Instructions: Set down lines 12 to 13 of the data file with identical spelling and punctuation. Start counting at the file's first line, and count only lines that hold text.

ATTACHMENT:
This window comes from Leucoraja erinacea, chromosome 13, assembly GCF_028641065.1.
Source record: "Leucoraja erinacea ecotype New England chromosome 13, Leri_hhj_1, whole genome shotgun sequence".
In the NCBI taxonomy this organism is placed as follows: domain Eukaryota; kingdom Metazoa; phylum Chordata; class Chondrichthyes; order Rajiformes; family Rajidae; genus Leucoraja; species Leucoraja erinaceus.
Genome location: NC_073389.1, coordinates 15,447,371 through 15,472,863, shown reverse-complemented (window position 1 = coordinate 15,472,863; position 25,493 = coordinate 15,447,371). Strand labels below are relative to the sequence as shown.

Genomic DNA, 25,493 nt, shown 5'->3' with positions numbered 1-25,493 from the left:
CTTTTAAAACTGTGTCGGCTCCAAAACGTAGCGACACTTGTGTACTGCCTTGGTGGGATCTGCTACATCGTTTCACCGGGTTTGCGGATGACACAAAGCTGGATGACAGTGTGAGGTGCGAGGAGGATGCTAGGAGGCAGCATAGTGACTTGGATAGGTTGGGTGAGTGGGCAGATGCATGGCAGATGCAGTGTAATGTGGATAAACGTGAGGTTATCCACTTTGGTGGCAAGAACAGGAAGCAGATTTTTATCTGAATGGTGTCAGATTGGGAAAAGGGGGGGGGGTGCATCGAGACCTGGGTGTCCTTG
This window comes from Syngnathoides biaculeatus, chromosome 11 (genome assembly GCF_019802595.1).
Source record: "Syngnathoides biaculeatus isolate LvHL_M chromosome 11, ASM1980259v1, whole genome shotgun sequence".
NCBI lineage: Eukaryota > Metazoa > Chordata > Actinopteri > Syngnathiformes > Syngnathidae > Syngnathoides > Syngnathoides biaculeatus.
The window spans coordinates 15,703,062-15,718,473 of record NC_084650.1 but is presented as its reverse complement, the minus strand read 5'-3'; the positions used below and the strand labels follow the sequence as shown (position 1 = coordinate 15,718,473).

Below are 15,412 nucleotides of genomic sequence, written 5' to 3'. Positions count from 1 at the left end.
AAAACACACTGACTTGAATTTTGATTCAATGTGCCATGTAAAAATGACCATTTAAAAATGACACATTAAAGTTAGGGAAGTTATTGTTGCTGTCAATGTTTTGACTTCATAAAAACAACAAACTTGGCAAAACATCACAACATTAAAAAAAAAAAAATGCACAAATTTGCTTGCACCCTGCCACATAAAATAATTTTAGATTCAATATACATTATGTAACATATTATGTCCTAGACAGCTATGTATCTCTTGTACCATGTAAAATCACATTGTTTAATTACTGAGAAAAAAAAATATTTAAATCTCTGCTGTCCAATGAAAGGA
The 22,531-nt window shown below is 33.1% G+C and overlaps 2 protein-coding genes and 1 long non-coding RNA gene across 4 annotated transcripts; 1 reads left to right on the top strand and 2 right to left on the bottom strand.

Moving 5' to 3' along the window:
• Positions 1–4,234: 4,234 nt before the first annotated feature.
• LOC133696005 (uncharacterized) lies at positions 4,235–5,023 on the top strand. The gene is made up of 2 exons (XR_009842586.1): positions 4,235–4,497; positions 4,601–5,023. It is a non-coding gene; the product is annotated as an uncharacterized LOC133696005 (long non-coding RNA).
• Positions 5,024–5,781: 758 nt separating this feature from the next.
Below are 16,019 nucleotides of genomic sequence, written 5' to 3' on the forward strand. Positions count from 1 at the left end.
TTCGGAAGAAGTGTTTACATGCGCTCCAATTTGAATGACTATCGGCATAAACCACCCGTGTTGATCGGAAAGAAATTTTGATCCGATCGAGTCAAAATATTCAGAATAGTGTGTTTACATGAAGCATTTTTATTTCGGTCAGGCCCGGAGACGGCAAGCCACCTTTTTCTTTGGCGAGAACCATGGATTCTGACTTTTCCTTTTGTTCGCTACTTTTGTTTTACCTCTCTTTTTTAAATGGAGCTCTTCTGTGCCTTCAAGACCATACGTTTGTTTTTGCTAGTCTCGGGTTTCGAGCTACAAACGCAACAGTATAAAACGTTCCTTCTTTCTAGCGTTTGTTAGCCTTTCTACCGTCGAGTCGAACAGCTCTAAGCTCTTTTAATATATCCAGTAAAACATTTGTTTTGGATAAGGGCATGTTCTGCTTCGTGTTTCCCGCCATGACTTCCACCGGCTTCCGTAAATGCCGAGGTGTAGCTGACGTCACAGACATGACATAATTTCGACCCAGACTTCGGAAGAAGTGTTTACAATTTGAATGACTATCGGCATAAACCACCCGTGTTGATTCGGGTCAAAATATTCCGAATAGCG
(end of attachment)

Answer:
AAAACACACTGACTTGAATTTTGATTCAATGTGCCATGTAAAAATGACCATTTAAAAATGACACATTAAAGTTAGGGAAGTTATTGTTGCTGTCAATGTTTTGACTTCATAAAAACAACAAACTTGGCAAAACATCACAACATTAAAAAAAAAAAAATGCACAAATTTGCTTGCACCCTGCCACATAAAATAATTTTAGATTCAATATACATTATGTAACATATTATGTCCTAGACAGCTATGTATCTCTTGTACCATGTAAAATCACATTGTTTAATTACTGAGAAAAAAAAATATTTAAATCTCTGCTGTCCAATGAAAGGA
The 22,531-nt window shown below is 33.1% G+C and overlaps 2 protein-coding genes and 1 long non-coding RNA gene across 4 annotated transcripts; 1 reads left to right on the top strand and 2 right to left on the bottom strand.